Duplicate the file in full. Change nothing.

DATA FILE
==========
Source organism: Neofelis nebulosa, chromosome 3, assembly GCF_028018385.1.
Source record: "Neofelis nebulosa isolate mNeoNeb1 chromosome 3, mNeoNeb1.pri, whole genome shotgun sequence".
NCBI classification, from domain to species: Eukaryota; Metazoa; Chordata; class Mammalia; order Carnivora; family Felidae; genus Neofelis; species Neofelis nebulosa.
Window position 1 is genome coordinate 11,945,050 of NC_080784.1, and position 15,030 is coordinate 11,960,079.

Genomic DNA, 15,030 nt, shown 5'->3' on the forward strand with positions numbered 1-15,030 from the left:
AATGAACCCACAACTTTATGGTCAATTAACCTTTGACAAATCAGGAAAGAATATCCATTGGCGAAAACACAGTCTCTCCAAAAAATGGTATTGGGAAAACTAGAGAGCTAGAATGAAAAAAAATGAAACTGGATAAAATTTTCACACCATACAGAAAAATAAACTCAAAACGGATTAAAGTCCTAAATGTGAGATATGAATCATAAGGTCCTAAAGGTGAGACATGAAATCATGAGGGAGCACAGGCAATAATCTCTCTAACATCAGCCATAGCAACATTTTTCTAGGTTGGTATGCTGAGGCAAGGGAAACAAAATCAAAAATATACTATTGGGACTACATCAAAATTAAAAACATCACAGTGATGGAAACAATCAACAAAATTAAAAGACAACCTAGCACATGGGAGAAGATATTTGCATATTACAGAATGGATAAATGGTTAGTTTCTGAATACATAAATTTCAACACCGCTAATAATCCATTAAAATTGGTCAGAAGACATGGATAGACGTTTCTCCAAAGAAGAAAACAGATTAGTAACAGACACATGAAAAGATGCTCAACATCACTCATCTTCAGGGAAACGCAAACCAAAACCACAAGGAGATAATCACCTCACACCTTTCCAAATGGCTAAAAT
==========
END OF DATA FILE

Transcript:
Source organism: Neofelis nebulosa, chromosome 3, assembly GCF_028018385.1.
Source record: "Neofelis nebulosa isolate mNeoNeb1 chromosome 3, mNeoNeb1.pri, whole genome shotgun sequence".
NCBI classification, from domain to species: Eukaryota; Metazoa; Chordata; class Mammalia; order Carnivora; family Felidae; genus Neofelis; species Neofelis nebulosa.
Window position 1 is genome coordinate 11,945,050 of NC_080784.1, and position 15,030 is coordinate 11,960,079.

Genomic DNA, 15,030 nt, shown 5'->3' on the forward strand with positions numbered 1-15,030 from the left:
AATGAACCCACAACTTTATGGTCAATTAACCTTTGACAAATCAGGAAAGAATATCCATTGGCGAAAACACAGTCTCTCCAAAAAATGGTATTGGGAAAACTAGAGAGCTAGAATGAAAAAAAATGAAACTGGATAAAATTTTCACACCATACAGAAAAATAAACTCAAAACGGATTAAAGTCCTAAATGTGAGATATGAATCATAAGGTCCTAAAGGTGAGACATGAAATCATGAGGGAGCACAGGCAATAATCTCTCTAACATCAGCCATAGCAACATTTTTCTAGGTTGGTATGCTGAGGCAAGGGAAACAAAATCAAAAATATACTATTGGGACTACATCAAAATTAAAAACATCACAGTGATGGAAACAATCAACAAAATTAAAAGACAACCTAGCACATGGGAGAAGATATTTGCATATTACAGAATGGATAAATGGTTAGTTTCTGAATACATAAATTTCAACACCGCTAATAATCCATTAAAATTGGTCAGAAGACATGGATAGACGTTTCTCCAAAGAAGAAAACAGATTAGTAACAGACACATGAAAAGATGCTCAACATCACTCATCTTCAGGGAAACGCAAACCAAAACCACAAGGAGATAATCACCTCACACCTTTCCAAATGGCTAAAAT